“Fine by me, I got help.” The old man points at me and the woman pulls up an eyebrow at me.
“I thought you only had a granddaughter?”
“Hui’s not related by blood but it’s close enough.”
“Nice to meet you, Hui, now if you gentlemen will follow me, I have to get back to the reception before I’m missed.”
We follow her to a small house that, judging from the smell is right next to the kitchens.
Making me painfully aware I haven’t eaten anything yet.
“Take however many tables you need and let me know when you’re done so I can lock up again after you.” The woman says opening the door.
“You’re a darling Miwo.”
“You better remember it.” She then winks, pockets the key and walks back to the service entrance.
The house is filled to the brim with bins and bags as well as some assorted furniture and light fixtures that were apparently no longer up to standard.
“They redecorated,” Yobu explains.
“So they just threw away the whole interior? Why not sell it?”
“Because they’re a hotel, not a pawn shop if they set a person on selling the stuff they’d spend more money on paying that person than they could possibly get for secondhand tables.”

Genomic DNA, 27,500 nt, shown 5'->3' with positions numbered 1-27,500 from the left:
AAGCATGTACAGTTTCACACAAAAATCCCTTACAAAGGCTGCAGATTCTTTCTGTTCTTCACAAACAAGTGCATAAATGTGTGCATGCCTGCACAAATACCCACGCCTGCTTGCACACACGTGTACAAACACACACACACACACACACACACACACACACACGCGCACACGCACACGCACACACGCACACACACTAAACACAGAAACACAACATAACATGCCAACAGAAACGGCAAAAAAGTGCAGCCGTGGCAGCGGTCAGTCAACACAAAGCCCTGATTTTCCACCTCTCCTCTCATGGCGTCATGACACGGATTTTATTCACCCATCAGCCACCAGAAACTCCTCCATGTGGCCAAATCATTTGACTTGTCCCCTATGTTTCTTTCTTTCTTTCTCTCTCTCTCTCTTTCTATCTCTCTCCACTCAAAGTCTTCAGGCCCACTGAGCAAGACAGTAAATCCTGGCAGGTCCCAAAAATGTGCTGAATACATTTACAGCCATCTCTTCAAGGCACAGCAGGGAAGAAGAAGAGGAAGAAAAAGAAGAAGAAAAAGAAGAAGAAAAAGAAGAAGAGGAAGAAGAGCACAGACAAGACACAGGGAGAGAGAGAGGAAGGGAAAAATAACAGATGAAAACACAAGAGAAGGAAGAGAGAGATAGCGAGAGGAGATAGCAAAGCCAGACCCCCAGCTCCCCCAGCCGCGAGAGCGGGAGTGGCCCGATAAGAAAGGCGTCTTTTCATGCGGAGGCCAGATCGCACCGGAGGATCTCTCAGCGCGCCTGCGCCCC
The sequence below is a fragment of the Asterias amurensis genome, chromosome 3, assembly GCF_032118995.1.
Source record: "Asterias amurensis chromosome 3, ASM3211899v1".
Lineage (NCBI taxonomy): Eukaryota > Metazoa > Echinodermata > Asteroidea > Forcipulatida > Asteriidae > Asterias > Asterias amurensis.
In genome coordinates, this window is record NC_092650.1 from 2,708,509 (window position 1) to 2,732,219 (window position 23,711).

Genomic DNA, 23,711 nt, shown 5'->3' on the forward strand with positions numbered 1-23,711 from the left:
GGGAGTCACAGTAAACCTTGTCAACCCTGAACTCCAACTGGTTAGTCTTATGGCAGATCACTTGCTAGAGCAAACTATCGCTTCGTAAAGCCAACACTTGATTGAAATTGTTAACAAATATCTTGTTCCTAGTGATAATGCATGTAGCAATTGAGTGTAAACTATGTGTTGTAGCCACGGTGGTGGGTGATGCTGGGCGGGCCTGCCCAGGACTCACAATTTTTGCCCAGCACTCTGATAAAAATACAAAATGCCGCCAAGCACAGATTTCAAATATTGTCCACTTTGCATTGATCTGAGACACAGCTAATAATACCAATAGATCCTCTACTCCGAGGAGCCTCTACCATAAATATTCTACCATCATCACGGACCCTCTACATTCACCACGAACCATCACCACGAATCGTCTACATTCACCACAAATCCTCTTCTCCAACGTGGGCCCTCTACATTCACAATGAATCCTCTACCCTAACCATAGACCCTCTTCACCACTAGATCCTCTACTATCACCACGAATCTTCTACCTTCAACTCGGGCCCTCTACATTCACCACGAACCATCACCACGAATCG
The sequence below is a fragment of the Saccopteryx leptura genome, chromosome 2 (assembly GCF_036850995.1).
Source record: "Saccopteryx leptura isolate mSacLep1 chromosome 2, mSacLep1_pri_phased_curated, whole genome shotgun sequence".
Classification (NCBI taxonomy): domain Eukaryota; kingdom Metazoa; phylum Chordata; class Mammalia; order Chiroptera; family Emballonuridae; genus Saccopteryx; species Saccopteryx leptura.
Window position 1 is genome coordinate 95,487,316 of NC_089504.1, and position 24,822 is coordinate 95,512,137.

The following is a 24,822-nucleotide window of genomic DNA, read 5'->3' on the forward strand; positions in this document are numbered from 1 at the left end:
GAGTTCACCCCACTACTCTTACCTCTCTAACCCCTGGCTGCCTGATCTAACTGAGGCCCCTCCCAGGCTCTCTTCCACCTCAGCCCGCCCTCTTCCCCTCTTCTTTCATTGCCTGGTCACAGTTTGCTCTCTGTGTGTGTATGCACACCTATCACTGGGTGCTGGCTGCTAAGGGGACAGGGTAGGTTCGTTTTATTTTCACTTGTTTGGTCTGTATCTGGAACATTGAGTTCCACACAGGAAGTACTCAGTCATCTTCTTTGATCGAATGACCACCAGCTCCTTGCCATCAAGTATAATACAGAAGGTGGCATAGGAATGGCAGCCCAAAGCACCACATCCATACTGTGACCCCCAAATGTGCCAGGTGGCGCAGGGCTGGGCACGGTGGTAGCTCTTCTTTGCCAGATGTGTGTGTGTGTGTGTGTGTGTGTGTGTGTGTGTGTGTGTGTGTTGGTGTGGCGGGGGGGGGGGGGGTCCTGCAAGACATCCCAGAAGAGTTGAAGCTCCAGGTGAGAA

“That’s business, now less chatting, more carrying, I want three of these back at the shop and I’m afraid we’ll have to make three trips to do it.”
One backbreaking morning later we managed to get the tables in.
“Right, and now it’s time to clean them up, as well as the rest of the place.
“Soooo where have you two been?” Himowa asks as she emerges from the office. She’s holding her swords still, elegant, thin-bladed weapons that shimmer in the lantern light.
“Tada!” Yobu says pointing at the tables.
“Sweet!” She says “Are these from the hotel?”
“Yes, they had a whole pile of these.”
Himowa raises an eyebrow at this “Then why not replace all tables? Make them match?”
“Because we spent four hours getting these here.” I huff indignantly.
She slinks down in response “Oh right, sorry.”
The old man claps his hands, breaking the tension “I think it’s time for tea, what about you two?”
“Yes please,” I grunt. “My mouth tastes like sandpaper.”
The days to the performance are spent in a chaotic haze.